We first met Paris Demario Thomas, a member of The Church of Jesus Christ of Latter-day Saints, a little more than a decade ago when he was featured in a YouTube video as part of the Church’s “I AM A Mormon” campaign. Since then, through the help of a good friend, he was able to attend a private school, has served an honorable two-year mission for the Church in the British Isles, and served for four years in the United States Navy (May 2015 – April 2019) in Guantanamo Bay, Cuba, working in Human Resources and obtaining the rank of Petty Officer Second Class. Petty Officer Second Class is the fifth enlisted rank in the United States Navy and is a non-commissioned officer equivalent to sergeant in the Army and Marine Corps, and staff sergeant in the Air Force.
According to his LinkedIn profile, he “enlisted in support of Operation Enduring Freedom, and Caribbean Human Relations (HR) and operations onboard an isolated overseas Naval Hospital.” He also served for a short time in the Naval Reserves (June 2019 – July 2021) at the Naval Operations Support Center (NOSC) in Columbus, Georgia, where he was cross assigned to the Naval Reserve (NR) United States Fleet Forces (USFF) Command Public Affairs.
Paris is not a stranger to hard times. He was born in Atlanta, Georgia, but grew up in the place that he still refers to as his beloved home — Tuskegee, Alabama — a predominantly Black community where one-third of the population lives at or below the poverty line. He grew up hearing the familiar sounds of gunshots — just outside the projects where he lived and played. Amidst those sounds was a yet calmer sound — the sound of his mother’s sweet southern voice reading Bible verses. He told BYU Magazine, “Whenever she would read to us the scriptures—stories about Elijah, David and Goliath, and Jesus—we always had peace in our home.”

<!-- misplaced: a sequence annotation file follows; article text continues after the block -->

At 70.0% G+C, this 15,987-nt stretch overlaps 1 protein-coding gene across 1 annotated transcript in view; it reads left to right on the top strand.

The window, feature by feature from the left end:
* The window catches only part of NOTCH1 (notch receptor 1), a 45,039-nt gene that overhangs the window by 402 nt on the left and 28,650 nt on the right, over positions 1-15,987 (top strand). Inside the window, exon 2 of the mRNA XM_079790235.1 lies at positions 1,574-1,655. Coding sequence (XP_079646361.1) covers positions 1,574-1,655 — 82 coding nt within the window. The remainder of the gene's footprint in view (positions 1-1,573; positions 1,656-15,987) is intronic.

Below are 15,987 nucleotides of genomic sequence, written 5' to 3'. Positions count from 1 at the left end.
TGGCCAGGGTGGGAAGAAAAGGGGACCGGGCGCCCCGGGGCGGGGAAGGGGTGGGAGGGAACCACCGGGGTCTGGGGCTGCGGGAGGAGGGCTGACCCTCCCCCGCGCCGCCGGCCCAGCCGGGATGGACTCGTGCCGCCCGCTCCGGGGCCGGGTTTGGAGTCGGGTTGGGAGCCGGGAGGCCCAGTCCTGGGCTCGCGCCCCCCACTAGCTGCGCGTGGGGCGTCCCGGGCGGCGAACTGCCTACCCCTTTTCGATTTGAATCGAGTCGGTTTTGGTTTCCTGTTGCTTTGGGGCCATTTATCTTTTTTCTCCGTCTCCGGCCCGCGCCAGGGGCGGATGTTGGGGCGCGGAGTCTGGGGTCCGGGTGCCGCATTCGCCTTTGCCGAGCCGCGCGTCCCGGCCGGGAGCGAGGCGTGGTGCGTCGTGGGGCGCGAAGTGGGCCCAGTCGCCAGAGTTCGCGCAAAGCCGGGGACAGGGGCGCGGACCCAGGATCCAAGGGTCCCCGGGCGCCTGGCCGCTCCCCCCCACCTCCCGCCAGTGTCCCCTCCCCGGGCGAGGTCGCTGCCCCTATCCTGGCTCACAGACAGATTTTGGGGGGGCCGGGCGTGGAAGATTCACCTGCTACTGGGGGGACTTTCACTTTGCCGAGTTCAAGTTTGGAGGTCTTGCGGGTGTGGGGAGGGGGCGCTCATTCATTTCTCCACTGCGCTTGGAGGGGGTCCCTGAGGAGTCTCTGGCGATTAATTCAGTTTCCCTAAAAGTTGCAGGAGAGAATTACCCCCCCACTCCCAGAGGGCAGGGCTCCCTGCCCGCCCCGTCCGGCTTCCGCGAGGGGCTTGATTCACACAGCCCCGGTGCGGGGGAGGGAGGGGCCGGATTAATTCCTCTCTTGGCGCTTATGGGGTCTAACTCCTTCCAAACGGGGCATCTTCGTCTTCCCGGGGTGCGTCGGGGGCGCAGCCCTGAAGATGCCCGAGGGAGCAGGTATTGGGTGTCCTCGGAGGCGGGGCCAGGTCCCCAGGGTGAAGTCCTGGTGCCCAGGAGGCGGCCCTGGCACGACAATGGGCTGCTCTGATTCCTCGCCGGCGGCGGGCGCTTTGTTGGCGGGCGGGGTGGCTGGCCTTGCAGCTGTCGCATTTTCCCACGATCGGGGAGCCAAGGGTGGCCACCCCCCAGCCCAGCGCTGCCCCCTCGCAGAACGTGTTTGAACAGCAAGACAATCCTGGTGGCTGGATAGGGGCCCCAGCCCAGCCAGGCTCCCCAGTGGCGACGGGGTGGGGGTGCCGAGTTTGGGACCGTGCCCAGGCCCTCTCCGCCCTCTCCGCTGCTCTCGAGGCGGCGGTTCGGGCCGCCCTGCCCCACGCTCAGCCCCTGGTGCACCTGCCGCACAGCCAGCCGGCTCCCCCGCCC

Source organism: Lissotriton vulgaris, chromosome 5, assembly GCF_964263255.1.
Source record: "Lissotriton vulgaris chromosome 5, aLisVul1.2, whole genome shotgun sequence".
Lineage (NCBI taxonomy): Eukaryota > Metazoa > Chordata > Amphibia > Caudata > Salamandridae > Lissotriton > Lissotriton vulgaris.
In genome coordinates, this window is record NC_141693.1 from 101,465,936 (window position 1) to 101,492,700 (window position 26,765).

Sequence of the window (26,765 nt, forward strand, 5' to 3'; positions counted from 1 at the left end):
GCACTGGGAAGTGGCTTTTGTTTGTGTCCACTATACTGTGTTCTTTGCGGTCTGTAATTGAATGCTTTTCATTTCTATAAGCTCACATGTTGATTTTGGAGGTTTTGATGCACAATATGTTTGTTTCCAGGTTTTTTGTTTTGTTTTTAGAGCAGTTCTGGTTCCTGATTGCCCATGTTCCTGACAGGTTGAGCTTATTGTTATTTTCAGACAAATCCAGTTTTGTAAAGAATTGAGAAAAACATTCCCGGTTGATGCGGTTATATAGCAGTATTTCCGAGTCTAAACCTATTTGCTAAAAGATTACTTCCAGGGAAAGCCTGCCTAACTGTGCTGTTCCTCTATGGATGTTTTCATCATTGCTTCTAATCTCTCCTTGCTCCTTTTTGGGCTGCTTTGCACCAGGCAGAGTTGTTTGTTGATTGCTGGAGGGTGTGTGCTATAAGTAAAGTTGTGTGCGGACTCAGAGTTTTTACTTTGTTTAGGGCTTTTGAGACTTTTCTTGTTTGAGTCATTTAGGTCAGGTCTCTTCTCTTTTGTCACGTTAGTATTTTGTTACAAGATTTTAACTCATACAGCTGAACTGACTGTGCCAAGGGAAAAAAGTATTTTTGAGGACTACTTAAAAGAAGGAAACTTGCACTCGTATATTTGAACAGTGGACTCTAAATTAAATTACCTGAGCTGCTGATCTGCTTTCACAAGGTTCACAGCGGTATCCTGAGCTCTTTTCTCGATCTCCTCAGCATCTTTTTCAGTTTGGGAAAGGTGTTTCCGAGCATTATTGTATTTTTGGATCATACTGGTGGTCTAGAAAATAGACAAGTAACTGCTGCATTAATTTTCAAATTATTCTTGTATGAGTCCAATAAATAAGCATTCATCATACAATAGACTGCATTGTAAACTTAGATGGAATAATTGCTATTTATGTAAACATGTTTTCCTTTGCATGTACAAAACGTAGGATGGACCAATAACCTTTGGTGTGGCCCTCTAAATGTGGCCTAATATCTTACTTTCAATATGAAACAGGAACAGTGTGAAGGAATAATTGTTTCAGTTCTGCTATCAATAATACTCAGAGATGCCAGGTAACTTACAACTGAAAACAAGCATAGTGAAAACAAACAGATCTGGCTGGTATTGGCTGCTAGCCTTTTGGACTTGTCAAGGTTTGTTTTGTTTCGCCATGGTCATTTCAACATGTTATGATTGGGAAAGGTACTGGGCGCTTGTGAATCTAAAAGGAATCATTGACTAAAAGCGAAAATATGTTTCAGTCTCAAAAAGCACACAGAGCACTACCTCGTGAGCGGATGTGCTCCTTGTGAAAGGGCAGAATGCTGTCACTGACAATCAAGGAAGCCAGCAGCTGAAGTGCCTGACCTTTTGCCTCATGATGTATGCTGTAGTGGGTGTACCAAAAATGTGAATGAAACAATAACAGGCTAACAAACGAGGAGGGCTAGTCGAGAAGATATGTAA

Gang violence claimed the lives of both of his brothers. His brother, Sheldon, was killed when Paris was only four years old. At the age of six, his father was incarcerated and never returned, and at age eight, his closest brother, Jeremiah, was shot and killed, with his body being found in their grandmother’s back yard. By the age of 14, Paris had become a high school dropout.
Paris, his mother, Melinda, and his sisters soon found themselves homeless with nothing more than the clothes on their backs, an old car, and each other. His mother did whatever she could to provide food for them and was eventually able to find a job and they were able to get a home.
Feeling a calling to do something, Paris returned to Tuskegee, where for the past few years the 28-year-old volunteered and served his hometown community. He even ran for county commissioner.
The calling on his life has landed him at Brigham Young University (BYU), where this fall he joined the Law School’s incoming class as one of the inaugural recipients of the Achievement Fellowship, given to students who have overcome significant hardship in their life. Law School dean, D. Gordon Smith, says that when he heard Paris’ story it left him “slack-jawed.”